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6 Due Process and Judicial Protection

From: The American Convention on Human Rights: Essential Rights

Thomas M. Antkowiak, Alejandra Gonza

From: Oxford Public International Law (http://opil.ouplaw.com). (c) Oxford University Press, 2015. All Rights Reserved.date: 11 August 2020

Subject(s):
Legal representation, right to — Right to a judge — Right to effective remedy — Right to a trial within a reasonable time — Right to a public hearing — Judicial independence/impartiality — Presumption of innocence — Migrants, rights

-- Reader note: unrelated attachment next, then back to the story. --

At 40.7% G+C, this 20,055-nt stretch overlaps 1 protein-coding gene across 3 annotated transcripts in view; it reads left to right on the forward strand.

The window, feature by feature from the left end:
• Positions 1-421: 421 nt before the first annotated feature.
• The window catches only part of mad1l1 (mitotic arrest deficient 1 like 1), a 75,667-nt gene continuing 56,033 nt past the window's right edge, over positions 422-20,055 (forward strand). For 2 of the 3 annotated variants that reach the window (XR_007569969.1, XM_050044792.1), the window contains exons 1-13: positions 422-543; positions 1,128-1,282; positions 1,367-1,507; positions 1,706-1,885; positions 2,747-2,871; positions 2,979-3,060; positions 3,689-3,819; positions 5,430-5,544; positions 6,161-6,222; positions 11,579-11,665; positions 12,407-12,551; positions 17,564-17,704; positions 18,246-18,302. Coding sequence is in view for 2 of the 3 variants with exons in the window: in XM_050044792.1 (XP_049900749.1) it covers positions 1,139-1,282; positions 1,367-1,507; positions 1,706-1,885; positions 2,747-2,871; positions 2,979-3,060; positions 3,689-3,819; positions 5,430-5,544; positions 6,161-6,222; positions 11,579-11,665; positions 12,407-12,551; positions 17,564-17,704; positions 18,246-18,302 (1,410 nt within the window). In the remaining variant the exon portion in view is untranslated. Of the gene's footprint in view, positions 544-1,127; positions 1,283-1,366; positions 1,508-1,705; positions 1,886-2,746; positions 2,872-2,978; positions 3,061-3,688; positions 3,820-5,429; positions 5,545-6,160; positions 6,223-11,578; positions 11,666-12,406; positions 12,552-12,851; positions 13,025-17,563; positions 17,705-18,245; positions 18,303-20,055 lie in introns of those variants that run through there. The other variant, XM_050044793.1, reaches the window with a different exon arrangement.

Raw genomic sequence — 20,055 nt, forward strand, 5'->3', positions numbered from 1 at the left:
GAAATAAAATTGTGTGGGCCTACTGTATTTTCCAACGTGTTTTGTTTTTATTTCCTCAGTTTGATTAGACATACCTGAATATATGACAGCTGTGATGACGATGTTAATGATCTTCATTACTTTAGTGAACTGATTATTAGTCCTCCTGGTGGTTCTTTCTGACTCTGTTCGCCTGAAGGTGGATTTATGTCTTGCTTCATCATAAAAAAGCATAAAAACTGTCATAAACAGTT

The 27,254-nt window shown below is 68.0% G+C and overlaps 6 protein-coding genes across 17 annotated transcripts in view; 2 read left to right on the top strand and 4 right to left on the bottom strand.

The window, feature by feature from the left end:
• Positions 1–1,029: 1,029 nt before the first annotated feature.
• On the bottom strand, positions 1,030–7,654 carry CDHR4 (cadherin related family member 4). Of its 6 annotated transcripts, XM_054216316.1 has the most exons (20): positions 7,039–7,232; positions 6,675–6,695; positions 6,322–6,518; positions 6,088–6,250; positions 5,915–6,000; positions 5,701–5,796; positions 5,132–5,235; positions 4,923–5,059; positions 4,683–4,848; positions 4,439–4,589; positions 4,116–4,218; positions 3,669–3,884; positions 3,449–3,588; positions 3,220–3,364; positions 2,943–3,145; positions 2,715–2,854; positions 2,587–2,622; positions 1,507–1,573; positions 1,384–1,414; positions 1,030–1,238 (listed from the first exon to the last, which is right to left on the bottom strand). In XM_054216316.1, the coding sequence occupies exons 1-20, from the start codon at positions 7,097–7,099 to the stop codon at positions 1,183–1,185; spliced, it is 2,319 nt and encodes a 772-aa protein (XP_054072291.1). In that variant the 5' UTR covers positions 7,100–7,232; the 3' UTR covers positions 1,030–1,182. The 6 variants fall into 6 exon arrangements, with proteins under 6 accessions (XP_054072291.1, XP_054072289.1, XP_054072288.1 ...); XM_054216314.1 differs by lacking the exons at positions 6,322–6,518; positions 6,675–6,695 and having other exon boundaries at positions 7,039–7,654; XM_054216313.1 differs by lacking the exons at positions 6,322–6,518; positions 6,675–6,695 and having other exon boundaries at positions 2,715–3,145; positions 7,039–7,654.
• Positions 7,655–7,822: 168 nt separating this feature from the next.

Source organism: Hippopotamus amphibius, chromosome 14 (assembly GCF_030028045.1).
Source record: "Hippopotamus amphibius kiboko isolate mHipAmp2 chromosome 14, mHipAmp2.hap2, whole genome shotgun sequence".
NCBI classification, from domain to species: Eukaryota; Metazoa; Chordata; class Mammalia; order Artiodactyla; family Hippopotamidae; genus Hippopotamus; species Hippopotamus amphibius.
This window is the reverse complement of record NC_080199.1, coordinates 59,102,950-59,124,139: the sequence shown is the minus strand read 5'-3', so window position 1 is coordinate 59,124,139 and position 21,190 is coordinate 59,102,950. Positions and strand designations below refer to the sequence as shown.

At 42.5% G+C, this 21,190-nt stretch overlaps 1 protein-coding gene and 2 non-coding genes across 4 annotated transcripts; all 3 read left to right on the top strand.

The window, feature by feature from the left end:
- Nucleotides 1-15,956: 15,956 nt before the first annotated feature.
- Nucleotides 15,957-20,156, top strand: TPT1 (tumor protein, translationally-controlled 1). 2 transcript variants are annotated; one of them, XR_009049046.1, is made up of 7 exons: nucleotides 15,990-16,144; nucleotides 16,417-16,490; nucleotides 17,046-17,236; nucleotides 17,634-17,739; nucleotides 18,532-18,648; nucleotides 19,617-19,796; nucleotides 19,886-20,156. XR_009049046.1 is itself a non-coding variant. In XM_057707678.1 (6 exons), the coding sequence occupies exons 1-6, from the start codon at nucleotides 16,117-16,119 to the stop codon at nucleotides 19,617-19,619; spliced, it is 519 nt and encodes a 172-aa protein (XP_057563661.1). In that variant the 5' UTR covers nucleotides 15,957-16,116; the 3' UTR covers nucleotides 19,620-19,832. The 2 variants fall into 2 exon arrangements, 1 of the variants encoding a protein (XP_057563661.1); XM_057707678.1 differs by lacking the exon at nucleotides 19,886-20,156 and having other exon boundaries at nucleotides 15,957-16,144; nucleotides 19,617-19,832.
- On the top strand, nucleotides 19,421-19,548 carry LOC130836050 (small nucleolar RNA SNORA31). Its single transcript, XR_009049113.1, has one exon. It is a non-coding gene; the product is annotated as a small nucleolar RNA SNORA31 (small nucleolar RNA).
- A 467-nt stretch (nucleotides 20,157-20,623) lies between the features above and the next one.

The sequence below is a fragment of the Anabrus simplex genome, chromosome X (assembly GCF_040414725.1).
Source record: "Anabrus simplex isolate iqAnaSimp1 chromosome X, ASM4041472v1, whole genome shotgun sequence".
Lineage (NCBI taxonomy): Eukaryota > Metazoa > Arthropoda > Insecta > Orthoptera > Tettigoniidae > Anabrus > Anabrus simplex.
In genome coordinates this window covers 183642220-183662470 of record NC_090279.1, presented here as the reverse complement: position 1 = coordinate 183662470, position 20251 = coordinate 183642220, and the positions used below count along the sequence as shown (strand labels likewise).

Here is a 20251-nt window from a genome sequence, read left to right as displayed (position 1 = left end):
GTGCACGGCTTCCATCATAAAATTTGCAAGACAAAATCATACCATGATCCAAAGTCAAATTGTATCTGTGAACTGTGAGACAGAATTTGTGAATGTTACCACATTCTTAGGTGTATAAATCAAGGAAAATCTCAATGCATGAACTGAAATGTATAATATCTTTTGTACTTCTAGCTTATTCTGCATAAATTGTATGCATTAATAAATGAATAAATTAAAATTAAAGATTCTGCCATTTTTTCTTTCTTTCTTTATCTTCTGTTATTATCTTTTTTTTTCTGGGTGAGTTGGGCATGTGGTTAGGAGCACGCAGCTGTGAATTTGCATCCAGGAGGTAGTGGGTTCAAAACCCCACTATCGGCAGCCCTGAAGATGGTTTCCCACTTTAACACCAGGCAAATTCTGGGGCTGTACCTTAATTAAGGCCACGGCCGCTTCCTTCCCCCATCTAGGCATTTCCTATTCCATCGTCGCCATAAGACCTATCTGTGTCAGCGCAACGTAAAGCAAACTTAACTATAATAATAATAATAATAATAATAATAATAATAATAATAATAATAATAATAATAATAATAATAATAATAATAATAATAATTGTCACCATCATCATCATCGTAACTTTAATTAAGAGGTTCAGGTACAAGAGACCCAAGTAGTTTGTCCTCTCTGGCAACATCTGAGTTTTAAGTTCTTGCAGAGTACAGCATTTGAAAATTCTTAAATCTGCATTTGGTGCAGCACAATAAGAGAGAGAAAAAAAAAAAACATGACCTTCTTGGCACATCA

Article 8, the Convention’s primary due process provision, is called “Right to a Fair Trial.” However, the Article goes far beyond trials and even judicial matters, regulating proceedings of “any public authority, whether administrative, legislative or judicial, which, through its decisions determines individual rights and obligations.” These broad protections have become more expansive still through numerous judgments of the Inter-American Court. The Convention’s Article 25, Right to Judicial Protection, primarily referred to amparo—a “simple and prompt” judicial recourse to protect “fundamental rights” recognized in either State law or in the American Convention, and includes the writ of habeas corpus. Yet the Court has expanded the remedies of Article 25 beyond amparo, and the Article’s full content has become unsettled. This owes, at least in part, to the Court’s frequent method of combining Articles 8 and 25 in its judgments; the practice has hindered the latter provision’s meticulous development.

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